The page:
Much to my surprise, Andrea Arnoldís bleak, barren and emotionally obtuse adaptation of Emily BrontŽís Wuthering Heights has latched hold of my psyche in a way I cannot entirely comprehend. Filled with unforgettable images, moving with a hardened grace difficult to embrace let alone find captivating, the movie is nonetheless a staggering work of a meditative romantic drama I couldnít forget even if I wanted to. Not for the faint of heart, and certainly not for those who expect their BrontŽ gussied up in a classic BBC shine, this Wuthering Heights is a work of striking resonance made for the here and now. Personally, I wouldnít have it any other way.
FAVORITE 2011 FILMS RELEASED (MORE OR LESS) DOMESTICALLY IN 2012
MargaretĖ Kenneth Lonerganís Margaret got an amazingly short shrift from its studio in 2011, and if not for the passionate support from a handful of ardent admirers itís doubtful it would have ever seen the light of day. Thank goodness it did, because Lonerganís drama is nothing less than spectacular, this sprawling, deeply personal and highly emotional drama traveling paths lesser films fear to tread. If this movie had been released in 2012 I would have been hard-pressed not to name it my favorite of the entire year. Make of that what you will.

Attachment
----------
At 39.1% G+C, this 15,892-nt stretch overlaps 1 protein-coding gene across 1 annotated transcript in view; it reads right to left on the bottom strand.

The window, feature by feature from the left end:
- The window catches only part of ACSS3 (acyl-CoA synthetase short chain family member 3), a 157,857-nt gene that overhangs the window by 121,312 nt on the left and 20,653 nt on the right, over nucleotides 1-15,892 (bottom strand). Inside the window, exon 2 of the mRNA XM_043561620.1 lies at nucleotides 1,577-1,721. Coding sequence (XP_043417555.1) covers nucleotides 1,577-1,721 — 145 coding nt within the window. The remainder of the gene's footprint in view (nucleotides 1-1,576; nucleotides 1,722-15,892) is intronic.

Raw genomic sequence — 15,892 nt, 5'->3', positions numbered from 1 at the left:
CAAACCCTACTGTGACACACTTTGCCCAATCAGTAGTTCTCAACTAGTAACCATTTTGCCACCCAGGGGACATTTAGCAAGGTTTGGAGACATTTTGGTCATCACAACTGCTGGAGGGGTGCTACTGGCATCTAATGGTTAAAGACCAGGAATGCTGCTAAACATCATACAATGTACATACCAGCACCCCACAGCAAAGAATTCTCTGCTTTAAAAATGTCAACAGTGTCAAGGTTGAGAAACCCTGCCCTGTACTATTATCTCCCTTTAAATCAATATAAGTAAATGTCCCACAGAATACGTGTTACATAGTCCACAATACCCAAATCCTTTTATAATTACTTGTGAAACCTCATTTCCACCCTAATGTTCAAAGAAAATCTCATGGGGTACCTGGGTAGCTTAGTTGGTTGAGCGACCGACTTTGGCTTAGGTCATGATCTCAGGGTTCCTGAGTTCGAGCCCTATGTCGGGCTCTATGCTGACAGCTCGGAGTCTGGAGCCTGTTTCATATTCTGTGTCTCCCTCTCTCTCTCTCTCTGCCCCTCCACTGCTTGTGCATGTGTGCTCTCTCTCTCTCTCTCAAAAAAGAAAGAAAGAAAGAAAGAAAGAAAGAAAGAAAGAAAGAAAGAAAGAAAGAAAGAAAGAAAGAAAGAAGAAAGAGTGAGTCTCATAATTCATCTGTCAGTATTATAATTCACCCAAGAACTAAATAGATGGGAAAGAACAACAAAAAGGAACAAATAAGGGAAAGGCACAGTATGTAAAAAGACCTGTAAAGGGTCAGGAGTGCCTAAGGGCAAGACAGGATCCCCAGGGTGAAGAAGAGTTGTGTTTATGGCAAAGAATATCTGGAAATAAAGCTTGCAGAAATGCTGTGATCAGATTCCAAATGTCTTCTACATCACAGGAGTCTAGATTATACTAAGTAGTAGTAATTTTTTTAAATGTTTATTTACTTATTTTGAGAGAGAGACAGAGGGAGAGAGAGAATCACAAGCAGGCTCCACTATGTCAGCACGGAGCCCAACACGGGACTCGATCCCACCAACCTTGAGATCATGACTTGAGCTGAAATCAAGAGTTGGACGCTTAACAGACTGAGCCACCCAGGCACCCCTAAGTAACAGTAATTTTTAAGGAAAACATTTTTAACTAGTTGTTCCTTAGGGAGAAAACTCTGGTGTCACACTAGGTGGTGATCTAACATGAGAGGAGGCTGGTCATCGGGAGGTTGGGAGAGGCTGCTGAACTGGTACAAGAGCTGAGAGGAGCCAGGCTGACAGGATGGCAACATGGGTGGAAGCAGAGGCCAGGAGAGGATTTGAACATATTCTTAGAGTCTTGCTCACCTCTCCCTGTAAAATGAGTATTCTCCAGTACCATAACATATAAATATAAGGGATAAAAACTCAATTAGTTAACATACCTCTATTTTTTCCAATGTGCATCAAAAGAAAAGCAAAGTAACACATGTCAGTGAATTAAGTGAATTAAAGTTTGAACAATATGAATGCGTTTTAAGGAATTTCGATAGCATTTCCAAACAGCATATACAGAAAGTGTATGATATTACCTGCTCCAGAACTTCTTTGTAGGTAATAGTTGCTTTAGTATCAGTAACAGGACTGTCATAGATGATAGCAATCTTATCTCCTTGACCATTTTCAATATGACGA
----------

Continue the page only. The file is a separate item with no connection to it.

Bullhead Ė This Academy Award Nominee for Best Foreign Language Film lives up to its reputation, director Michael R. Roskam delivering a harrowing drama of fate and redemption thatís as surprising as it is original. Stunning.
Pina Ė Wim Wenderís 3D documentary, nominated for an Academy Award, is a mesmerizing whirlwind of imagination and movement that celebrates its subject matter, the late German choreographer Pina Bausch, with passion and precision. Transcendent.
- Portions of this article reprinted courtesy of the SGN in Seattle